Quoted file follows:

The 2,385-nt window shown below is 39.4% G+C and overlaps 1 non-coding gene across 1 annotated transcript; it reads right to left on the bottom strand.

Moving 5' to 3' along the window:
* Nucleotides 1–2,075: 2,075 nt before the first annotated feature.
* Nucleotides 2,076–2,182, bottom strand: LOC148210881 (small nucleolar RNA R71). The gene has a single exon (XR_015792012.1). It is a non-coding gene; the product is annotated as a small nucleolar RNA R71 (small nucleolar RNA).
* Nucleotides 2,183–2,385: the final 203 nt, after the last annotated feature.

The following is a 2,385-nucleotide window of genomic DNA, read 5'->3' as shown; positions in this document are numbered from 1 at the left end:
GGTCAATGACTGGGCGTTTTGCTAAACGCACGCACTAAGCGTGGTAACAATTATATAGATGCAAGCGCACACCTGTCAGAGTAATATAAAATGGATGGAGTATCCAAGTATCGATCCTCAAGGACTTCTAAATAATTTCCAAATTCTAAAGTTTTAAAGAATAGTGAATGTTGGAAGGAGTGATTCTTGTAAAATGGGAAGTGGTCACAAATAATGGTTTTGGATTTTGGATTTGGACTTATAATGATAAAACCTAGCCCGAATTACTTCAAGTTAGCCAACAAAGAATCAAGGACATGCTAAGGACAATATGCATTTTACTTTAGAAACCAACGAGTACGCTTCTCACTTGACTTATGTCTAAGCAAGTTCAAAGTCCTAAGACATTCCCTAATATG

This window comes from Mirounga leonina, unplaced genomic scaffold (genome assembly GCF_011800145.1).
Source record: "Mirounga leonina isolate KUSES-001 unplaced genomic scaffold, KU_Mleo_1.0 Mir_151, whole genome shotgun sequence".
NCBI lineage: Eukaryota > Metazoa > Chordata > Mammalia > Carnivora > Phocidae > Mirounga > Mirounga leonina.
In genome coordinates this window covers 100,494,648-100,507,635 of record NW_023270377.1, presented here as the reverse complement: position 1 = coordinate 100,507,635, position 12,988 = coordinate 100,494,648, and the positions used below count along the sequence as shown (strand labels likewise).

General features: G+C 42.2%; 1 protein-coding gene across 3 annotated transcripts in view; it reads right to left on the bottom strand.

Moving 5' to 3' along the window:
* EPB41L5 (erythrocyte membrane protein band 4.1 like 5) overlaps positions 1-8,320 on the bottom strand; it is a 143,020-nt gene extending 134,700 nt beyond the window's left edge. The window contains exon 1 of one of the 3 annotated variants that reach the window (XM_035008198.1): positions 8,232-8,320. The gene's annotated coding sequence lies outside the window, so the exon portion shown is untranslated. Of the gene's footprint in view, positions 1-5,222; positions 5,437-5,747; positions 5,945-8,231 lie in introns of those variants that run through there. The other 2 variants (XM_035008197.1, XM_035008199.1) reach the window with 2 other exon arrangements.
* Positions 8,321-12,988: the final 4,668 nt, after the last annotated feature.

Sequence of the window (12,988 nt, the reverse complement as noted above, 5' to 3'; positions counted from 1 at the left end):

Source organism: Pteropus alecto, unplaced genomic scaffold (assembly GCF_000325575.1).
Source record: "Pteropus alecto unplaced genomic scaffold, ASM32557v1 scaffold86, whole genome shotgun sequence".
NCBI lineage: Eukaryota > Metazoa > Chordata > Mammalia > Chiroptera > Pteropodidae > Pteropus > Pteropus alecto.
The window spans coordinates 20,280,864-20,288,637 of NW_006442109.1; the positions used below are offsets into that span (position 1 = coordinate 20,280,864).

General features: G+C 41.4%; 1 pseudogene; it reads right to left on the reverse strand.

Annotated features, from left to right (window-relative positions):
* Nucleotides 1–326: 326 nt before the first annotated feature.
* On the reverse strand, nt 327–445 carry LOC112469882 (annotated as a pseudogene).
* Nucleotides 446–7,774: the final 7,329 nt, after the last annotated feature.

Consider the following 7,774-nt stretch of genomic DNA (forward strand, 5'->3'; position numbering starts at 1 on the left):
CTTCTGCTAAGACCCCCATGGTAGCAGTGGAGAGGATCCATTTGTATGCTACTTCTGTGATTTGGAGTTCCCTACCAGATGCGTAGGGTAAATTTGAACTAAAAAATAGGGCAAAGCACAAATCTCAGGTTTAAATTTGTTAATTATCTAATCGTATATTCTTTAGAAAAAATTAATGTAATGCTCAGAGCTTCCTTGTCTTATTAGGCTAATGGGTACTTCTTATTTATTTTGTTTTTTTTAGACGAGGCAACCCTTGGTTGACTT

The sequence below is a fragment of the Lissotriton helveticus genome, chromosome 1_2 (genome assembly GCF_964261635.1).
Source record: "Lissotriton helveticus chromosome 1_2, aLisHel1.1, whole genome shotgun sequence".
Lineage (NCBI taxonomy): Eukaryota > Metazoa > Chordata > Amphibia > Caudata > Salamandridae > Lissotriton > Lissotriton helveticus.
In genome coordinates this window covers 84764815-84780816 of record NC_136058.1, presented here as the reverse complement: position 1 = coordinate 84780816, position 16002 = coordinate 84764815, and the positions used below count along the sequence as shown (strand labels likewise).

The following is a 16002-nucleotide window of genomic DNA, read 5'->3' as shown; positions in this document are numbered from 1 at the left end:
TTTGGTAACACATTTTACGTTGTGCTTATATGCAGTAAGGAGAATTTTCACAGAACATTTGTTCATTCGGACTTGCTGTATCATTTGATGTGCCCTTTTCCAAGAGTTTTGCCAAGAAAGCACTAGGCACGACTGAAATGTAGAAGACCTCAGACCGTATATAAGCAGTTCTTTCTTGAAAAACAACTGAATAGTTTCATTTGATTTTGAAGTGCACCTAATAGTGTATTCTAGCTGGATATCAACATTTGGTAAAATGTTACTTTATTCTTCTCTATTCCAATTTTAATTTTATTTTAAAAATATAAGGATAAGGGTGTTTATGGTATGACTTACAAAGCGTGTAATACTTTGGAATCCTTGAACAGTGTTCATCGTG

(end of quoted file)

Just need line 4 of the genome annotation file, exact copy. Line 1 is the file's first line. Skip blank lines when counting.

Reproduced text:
* Nucleotides 2,076–2,182, bottom strand: LOC148210881 (small nucleolar RNA R71). The gene has a single exon (XR_015792012.1). It is a non-coding gene; the product is annotated as a small nucleolar RNA R71 (small nucleolar RNA).